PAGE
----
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“Given” Ends and Means - Israel M. Kirzner, The Economic Point of View 
The Economic Point of View: An Essay in the History of Economic Thought, ed. with an Introduction by Laurence S. Moss (Kansas City: Sheed Andrews McMeel, 1976).
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“Given” Ends and Means
Implicit in the formulation of the nature of economic activity in terms of the allocation of scarce resources with regard to alternative ends is the assumption that the ends of action are merely “data” for the economist investigating economic activity. This property of Professor Robbins' definition, that is, its treatment of wants as given (and, for the purpose of a given economic problem, constant), has been accorded considerable attention. It has, of course, already been noticed in this chapter that an important and widely discussed characteristic of Robbins' definition was its identification of the economic by singling out an aspect of phenomena. This, too, is closely related to his treatment of ends and wants as data. Where earlier definitions had identified economic activity with action directed toward certain more or less well-defined ends, Robbins cultivated an unconcern for the nature of the ends involved in action. Necessarily this meant the removal of these ends from the range of phenomena to be studied and their relegation to the realm of given information upon which the problem to be investigated is based. All this, of course, gave rise to criticism on the part of those wishing to see the economists, in close collaboration with students of the neighboring disciplines, pay more attention to the realities of concrete action.40
But apart from the complaint that the treatment of ends as mere data is an unholy attempt to extrude from economics the contributions of the psychologist and the sociologist, this notion of ends implies a profoundly important outlook on the very nature of human action and the possibility of its scientific explanation. In the full reality of human action the values of men and the ends to which they direct their energies are continually changing, continually becoming modified under the impact of outside changes as well as through the effect of changes wrought by the very action aimed at the original ends and by the very effort of pursuing those ends. The attempt to introduce scientific explanatory analysis into the study of human action has involved the isolation, from the tangled intricacies of the web of action, of an element in it that we call its economic aspect. According to Robbins' conception of the precise nature of this element, its isolation involves the analysis of action in terms of its relation to the array of ends as they are esteemed at a given moment in time. Any proposition deduced from the fundamental concept of the economic act will thus have relevance only within the particular frame of reference relatively to which the economic aspect of action has meaning—i.e., the ends whose respective values were the data of the problem.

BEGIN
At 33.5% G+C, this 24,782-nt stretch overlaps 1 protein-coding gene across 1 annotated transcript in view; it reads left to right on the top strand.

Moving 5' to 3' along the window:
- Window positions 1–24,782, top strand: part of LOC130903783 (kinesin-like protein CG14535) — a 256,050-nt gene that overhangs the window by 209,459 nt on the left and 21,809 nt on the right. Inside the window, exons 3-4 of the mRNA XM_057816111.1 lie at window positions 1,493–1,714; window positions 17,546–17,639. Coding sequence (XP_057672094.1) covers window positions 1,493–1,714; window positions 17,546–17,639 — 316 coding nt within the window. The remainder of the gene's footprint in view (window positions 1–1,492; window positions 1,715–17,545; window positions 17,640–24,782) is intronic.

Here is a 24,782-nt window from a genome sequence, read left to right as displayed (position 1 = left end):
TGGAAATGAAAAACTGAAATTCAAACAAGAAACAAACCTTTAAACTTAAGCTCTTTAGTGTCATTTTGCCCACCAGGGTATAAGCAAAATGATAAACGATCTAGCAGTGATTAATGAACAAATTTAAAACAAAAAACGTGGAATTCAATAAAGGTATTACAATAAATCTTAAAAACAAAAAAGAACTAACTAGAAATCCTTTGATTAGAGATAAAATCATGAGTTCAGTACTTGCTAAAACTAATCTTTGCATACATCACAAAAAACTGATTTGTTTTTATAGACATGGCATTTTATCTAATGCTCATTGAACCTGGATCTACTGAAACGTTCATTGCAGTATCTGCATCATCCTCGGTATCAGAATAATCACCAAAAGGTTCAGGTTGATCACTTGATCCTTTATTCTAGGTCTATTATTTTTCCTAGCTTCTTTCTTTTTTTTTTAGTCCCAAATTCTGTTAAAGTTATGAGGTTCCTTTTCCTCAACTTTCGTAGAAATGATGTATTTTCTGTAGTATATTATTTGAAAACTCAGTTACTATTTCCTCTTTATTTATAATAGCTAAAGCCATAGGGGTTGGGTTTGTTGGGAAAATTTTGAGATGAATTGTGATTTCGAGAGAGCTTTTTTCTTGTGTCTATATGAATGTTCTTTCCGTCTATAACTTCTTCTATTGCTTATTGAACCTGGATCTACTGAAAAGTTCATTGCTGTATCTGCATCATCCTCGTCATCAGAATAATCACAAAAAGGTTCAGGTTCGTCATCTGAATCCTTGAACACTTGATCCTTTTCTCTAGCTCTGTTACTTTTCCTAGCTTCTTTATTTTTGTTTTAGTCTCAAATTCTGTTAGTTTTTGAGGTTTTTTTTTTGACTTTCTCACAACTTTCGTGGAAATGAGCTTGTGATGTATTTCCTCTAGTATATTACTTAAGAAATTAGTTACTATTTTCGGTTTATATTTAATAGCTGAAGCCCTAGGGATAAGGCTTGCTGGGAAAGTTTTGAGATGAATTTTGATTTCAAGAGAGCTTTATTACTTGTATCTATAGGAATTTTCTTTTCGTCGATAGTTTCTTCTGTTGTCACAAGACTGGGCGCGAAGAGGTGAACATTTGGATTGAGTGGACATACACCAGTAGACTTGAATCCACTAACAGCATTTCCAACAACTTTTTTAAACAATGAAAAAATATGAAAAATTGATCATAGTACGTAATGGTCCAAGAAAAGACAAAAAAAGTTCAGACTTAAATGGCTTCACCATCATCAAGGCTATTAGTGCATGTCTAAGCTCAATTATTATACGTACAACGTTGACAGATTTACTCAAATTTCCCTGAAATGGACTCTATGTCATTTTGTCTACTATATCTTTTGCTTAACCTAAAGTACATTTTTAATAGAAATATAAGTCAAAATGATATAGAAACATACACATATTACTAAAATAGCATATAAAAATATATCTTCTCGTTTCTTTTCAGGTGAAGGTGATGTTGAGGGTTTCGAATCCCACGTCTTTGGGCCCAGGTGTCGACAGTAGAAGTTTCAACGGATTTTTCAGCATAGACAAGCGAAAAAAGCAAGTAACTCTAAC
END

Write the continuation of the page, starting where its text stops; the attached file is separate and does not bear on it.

This view of the nature of the assumptions implicit in economic theory involves two important corollaries. First, economic theory can only analyze the implications of given wants; it cannot as such explain or determine changes in wants themselves (although, of course, its explanations can throw enormous light on these questions). Second, economic theory has validity only on the assumptions of the constancy of wants throughout the duration of the problem under consideration.
The danger in the conception of ends as data has already been commented on in this chapter. To construct a model of action in terms of ends so conceived may well lead one unwittingly to disregard the fact that to the actor himself ends are not data at all, but have been purposefully chosen and are constantly in danger of being supplanted by newly prized ends.41 In viewing economics as concerned with preselected ends that are the ultimate frame of reference for a particular economic problem, one must exercise constant care not to transform these chosen ends into objective “pulls” similar to physiologically conditioned “needs,” for this would turn economic activity into a series of reflexes responsive to quasi-biological tropisms.
Several writers have pointed out that from the economic point of view it is not only the ends that are data, but also the means. The economic element is the coordination of given ends and means whose substance economic analysis does not and cannot attempt to explore. Professor Knight especially has deplored the unfortunate habit of describing economics as concerned with means, but not with ends. In any sense in which ends are data for economics and are thus not the concern of the economist, means are no less “given” and beyond the range of the economic problem.42